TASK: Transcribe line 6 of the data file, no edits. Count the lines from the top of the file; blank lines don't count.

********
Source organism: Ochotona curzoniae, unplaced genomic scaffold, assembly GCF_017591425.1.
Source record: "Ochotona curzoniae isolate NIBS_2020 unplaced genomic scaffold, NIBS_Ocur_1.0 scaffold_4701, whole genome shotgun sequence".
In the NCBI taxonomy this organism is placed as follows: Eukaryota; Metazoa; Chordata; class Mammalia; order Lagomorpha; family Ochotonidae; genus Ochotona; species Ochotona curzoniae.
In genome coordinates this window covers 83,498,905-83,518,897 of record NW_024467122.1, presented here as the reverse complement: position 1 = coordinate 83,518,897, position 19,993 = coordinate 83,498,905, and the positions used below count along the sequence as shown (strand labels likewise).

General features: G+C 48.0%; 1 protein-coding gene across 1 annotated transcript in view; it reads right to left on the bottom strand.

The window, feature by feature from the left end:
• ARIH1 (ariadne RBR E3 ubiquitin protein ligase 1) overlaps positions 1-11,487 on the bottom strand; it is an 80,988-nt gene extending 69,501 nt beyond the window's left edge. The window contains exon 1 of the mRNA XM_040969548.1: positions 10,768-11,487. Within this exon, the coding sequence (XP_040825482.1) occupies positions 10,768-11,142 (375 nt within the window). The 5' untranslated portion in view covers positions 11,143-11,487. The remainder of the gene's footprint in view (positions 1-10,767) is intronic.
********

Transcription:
The window, feature by feature from the left end: